Which Aircraft Did Northwest Fly From Its Memphis Hub?

Memphis was a Northwest hub until 2010, when the Northwest name was officially consigned to the history books. This followed the completion of the merger with Delta. We look back to 2005 to see what aircraft Northwest used from its important and third-largest hub.

Northwest DC-10
In the examined year (2005), Northwest had only one widebody from Memphis: the DC-10. Photo: Konstantin von Wedelstaedt via Wikimedia.

The pulldown of Memphis as a hub was especially notable in terms of the number of destinations, frequencies, connectivity, and a growing focus on local rather than transit passengers. It was also reflected in a greater focus on larger aircraft rather than frequency-boosting smaller ones that have been so crucial to US hubs. The Tennessee airport officially lost hub status in 2013.

Yet, it was an important hub for Northwest. As you would expect, in 2005 it was the carrier’s third-largest airport behind Detroit and Minneapolis, although the bigger hubs both had well over double the number of seats. By 2010, following the completion of the merger, it was the fifth-largest airport in Delta’s network, according to data experts Cirium. And by 2014, it had fallen to 20th.

Northwest B757-200
The B757-200 wasn’t a significant aircraft at Memphis in 2005. This example (N538US) was delivered directly to Northwest in 1996, and it remains with Delta. When this article is written, it is en route from Seattle to Salt Lake City. Photo: Kentaro Iemoto via Flickr.

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Northwest’s Memphis hub

The following figure shows that Northwest Airlines had 6.4 million outbound seats from Memphis in 2005. These were across some 82,000 flights, meaning it had ~225 daily departures from the hub. There were three main banks of arrivals and departures.

Northwest’s route network was comprehensive, with 98 destinations (all but six were domestic). They had an average distance of just 526 miles, even less than with American from Charlotte. Detroit, Minneapolis, Orlando, Los Angeles, and Washington National had the most flights, schedules from Cirium indicate. Detroit and Minneapolis show how hub-to-hub flying was crucial then as it is now, including for widebodies.

 

How Memphis has changed
Between 2004 and 2006, Northwest had 80% of outbound seats at Memphis, ensuring it was very much a fortress hub. It should be noted that between 2013 and 2019, non-Delta seats grew by over 1.2 million (+122%). Image: Simple Flying using data from OAG Schedules Analyzer

A fleeting look back at the year 2005

In this year, Northwest and its regional partners Endeavor Air and Mesaba (operating as Northwest Airlink) used the following aircraft. If all variants are combined, the DC-9 had the most seats, although only marginally ahead of the 50-seat CRJ-200.

  • DC-9: approximately 1.9 million outbound seats (18,200 flights)
  • CRJ-200: 1.6 million (32,200)
  • A320: 1.1 million (7,500)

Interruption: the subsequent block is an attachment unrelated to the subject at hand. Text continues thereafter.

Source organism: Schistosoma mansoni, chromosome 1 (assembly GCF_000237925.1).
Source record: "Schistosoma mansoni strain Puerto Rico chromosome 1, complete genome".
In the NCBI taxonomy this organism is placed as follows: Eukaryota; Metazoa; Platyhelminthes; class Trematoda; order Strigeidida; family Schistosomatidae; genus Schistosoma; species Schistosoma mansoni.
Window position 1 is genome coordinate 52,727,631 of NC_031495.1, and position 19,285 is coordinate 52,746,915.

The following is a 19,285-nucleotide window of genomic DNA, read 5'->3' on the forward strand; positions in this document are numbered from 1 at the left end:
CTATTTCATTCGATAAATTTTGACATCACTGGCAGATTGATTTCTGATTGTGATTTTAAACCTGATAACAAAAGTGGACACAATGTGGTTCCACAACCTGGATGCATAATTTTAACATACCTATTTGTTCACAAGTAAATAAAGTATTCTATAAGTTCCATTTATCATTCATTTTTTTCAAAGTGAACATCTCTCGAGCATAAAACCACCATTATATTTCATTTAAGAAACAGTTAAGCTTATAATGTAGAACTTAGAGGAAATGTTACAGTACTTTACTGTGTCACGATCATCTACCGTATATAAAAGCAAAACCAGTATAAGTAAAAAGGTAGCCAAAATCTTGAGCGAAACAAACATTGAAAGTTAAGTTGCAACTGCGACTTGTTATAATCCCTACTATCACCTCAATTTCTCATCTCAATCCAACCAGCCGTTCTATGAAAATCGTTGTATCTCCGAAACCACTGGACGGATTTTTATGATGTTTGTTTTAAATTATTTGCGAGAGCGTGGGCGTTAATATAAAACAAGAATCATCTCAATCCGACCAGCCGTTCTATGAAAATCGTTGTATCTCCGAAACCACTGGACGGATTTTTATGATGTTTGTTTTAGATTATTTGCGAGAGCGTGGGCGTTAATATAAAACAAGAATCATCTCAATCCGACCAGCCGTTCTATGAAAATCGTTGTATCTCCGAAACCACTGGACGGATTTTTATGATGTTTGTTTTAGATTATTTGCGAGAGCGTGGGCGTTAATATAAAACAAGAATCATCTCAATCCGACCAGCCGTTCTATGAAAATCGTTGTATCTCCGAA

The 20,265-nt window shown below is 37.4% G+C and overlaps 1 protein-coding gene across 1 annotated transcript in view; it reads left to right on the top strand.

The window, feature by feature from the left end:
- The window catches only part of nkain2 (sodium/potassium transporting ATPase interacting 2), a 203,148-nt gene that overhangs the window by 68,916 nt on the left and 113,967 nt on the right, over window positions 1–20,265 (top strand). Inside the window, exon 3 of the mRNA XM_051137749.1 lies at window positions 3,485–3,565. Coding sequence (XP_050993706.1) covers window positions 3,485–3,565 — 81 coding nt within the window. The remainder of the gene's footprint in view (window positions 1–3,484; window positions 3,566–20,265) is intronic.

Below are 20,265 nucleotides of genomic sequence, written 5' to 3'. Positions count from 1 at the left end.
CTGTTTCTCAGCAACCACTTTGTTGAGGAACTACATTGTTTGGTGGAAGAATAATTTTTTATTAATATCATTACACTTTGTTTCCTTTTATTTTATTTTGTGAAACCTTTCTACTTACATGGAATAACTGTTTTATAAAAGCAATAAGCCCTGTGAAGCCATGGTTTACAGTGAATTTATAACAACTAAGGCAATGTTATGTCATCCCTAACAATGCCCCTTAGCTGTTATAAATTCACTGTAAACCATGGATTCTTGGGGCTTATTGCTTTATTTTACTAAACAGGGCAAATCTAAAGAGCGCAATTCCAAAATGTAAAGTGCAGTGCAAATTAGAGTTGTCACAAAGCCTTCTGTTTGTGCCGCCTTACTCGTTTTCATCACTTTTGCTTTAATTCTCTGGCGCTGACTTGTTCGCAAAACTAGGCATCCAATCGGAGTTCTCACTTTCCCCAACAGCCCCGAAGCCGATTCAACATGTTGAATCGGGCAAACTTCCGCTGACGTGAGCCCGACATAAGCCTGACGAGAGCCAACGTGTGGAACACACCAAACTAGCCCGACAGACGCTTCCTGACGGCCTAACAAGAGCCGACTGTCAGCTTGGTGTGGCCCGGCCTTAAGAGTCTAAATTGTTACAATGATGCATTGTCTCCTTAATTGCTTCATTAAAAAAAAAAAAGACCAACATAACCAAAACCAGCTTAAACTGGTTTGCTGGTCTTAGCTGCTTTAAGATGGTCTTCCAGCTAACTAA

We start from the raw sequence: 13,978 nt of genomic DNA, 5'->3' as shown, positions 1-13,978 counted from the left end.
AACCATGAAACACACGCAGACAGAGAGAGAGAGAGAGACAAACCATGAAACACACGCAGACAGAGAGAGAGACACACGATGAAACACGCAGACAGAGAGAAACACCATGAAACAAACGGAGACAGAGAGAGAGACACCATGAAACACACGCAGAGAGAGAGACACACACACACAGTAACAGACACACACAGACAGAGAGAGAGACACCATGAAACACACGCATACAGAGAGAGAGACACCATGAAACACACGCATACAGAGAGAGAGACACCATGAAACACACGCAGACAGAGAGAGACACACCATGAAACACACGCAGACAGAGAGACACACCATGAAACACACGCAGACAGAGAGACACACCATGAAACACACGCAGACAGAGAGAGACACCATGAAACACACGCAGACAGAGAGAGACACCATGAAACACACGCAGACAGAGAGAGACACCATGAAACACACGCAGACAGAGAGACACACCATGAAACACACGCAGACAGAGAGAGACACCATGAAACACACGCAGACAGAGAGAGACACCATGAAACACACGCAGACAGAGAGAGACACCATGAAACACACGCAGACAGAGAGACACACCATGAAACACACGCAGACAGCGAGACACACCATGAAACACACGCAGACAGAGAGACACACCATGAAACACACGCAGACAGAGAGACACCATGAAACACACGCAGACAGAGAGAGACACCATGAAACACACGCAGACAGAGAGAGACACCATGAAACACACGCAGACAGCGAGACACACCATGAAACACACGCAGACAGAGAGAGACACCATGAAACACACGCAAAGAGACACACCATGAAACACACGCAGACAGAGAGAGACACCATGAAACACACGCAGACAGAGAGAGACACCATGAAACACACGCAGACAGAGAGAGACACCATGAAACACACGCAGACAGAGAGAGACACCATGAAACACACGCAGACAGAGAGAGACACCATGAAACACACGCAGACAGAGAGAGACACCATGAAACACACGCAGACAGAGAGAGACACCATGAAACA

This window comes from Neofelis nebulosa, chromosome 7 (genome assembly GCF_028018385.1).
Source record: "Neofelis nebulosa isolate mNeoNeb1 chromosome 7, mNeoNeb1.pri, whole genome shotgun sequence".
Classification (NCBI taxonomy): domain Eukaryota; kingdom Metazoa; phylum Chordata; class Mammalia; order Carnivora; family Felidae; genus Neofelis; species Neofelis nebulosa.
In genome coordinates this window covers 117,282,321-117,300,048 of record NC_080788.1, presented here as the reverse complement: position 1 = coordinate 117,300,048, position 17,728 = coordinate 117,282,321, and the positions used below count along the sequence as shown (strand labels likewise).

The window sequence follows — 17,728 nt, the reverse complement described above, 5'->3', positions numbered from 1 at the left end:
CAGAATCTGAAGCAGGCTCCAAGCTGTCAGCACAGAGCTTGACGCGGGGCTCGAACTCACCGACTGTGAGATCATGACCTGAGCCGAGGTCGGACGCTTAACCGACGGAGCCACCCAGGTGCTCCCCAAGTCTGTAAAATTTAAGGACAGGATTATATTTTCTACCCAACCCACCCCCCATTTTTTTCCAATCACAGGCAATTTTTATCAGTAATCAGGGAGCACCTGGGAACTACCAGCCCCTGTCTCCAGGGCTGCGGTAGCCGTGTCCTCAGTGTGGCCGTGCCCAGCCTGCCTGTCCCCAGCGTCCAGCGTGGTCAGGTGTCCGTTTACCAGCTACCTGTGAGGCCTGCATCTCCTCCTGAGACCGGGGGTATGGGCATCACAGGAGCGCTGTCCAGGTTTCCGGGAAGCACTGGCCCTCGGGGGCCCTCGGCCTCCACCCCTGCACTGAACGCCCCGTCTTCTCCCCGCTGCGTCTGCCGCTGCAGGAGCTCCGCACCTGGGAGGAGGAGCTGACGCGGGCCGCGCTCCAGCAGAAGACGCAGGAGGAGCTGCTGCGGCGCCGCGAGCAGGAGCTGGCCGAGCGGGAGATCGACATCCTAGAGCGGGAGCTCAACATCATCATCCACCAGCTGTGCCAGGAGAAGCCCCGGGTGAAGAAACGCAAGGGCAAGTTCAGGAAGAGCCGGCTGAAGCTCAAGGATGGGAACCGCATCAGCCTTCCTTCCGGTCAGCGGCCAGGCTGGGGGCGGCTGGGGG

• A319: 815,500 (6,600)
  • Avro RJ: 429,300 (6,200
  • Saab 340: 357,800 (10,500)
  • B757-200 102,300 (556)
  • DC-10-30: 99,600 (365)
  • B757-300: 224 (just one single flight to Detroit!)

Northwest’s average number of seats per flight was just 78. This was the result of six in ten flights being by regional jets (mainly the 50-seat gap-filler) and turboprops. The hub was very much about smaller aircraft, which included the 34-seat Saab 340.

Avro RJ 85
This is an Avro RJ-85 operated by Mesaba for Northwest Airlink. The type was used on 31 routes from Memphis in 2005; the 431-mile link with Oklahoma City saw them the most. Photo: Aeroprints via Wikimedia.

Mesaba Airlines operated the Saab 340 for Northwest Airlink. Mesaba, which ceased operating in 2012, had 79 of them in total. They were keenly used from Memphis and played an important role. They enabled smaller communities to be linked to a hub and served more frequently, enhancing connectivity and usability.

Northwest Airlink Saab 340
The Saab 340 had the third-highest number of flights from Memphis. N422XJ was delivered to Mesaba in 1997 and it now operates for Australia’s regional carrier, Rex, as VH-ZXU. Photo: Cory Watts via Flickr.

Where did it use the 34-seat Saab?

In 2005, some 17 destinations saw the Saab, with the top-10 shown below. Extremely little separated those in the top-five, with each served about three-daily coinciding with the three main banks. The 17 destinations had an average distance of 242 miles, with Dayton the longest at 460 miles (although it was mainly a CRJ-200 route).

  1. Alexandria (Louisiana): 1,092 outbound flights
  2. Tupelo (Mississippi): 1,091
  3. Paducah (Kentucky): 1,090
  4. Lafayette (Louisana): 1,083
  5. Monroe (Louisiana): 1,081
  6. Evansville (Indiana): 876
  7. Bristol/Johnson/Kingsport (Tennessee): 813
  8. Greenville (Mississippi): 720
  9. Muscle Shoals (Alabama): 717
  10. Hattiesburg-Laurel (Mississippi): 712
Saab 340
The 88 miles from Memphis to Tupelo was the shortest route. Photo: Cory Watts via Wikimedia.

The DC-10 at Memphis

Memphis saw only one widebody in 2005: the DC-10. It was used on Northwest’s sole long-haul route: to the SkyTeam hub of Amsterdam. Operating once-daily, it left Tenneessee at 19:25 (in the busiest bank of departures) and arrived back the following day at 17:05.

Did you fly from Memphis with Northwest? If so, what were your experiences? Let us know by commenting.

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